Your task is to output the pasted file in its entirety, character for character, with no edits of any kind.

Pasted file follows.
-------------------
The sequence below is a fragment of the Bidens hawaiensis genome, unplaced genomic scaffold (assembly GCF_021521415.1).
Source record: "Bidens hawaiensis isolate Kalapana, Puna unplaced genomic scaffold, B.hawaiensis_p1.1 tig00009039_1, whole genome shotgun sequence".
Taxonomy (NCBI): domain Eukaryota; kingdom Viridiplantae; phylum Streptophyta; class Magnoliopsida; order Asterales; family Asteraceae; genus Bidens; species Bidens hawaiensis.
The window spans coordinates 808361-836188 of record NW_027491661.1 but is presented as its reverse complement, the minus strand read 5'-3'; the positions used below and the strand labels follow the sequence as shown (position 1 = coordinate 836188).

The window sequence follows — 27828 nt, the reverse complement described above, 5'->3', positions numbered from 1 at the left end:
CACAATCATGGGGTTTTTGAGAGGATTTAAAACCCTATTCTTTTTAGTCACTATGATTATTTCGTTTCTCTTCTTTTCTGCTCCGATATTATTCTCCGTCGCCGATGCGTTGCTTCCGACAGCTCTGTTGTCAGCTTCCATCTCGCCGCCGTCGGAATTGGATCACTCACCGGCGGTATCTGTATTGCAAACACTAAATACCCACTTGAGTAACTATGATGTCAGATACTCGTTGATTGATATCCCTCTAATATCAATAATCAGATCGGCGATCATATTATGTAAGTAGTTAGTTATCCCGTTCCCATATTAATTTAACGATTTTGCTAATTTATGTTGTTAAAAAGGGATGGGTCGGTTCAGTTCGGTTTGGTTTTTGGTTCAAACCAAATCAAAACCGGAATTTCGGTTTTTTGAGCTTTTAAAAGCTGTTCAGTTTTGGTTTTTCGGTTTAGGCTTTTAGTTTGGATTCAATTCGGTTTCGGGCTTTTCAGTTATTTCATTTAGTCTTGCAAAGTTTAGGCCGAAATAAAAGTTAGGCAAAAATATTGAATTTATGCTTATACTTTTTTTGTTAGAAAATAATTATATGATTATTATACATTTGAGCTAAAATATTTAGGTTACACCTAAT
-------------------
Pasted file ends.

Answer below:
The sequence below is a fragment of the Bidens hawaiensis genome, unplaced genomic scaffold (assembly GCF_021521415.1).
Source record: "Bidens hawaiensis isolate Kalapana, Puna unplaced genomic scaffold, B.hawaiensis_p1.1 tig00009039_1, whole genome shotgun sequence".
Taxonomy (NCBI): domain Eukaryota; kingdom Viridiplantae; phylum Streptophyta; class Magnoliopsida; order Asterales; family Asteraceae; genus Bidens; species Bidens hawaiensis.
The window spans coordinates 808361-836188 of record NW_027491661.1 but is presented as its reverse complement, the minus strand read 5'-3'; the positions used below and the strand labels follow the sequence as shown (position 1 = coordinate 836188).

The window sequence follows — 27828 nt, the reverse complement described above, 5'->3', positions numbered from 1 at the left end:
CACAATCATGGGGTTTTTGAGAGGATTTAAAACCCTATTCTTTTTAGTCACTATGATTATTTCGTTTCTCTTCTTTTCTGCTCCGATATTATTCTCCGTCGCCGATGCGTTGCTTCCGACAGCTCTGTTGTCAGCTTCCATCTCGCCGCCGTCGGAATTGGATCACTCACCGGCGGTATCTGTATTGCAAACACTAAATACCCACTTGAGTAACTATGATGTCAGATACTCGTTGATTGATATCCCTCTAATATCAATAATCAGATCGGCGATCATATTATGTAAGTAGTTAGTTATCCCGTTCCCATATTAATTTAACGATTTTGCTAATTTATGTTGTTAAAAAGGGATGGGTCGGTTCAGTTCGGTTTGGTTTTTGGTTCAAACCAAATCAAAACCGGAATTTCGGTTTTTTGAGCTTTTAAAAGCTGTTCAGTTTTGGTTTTTCGGTTTAGGCTTTTAGTTTGGATTCAATTCGGTTTCGGGCTTTTCAGTTATTTCATTTAGTCTTGCAAAGTTTAGGCCGAAATAAAAGTTAGGCAAAAATATTGAATTTATGCTTATACTTTTTTTGTTAGAAAATAATTATATGATTATTATACATTTGAGCTAAAATATTTAGGTTACACCTAAT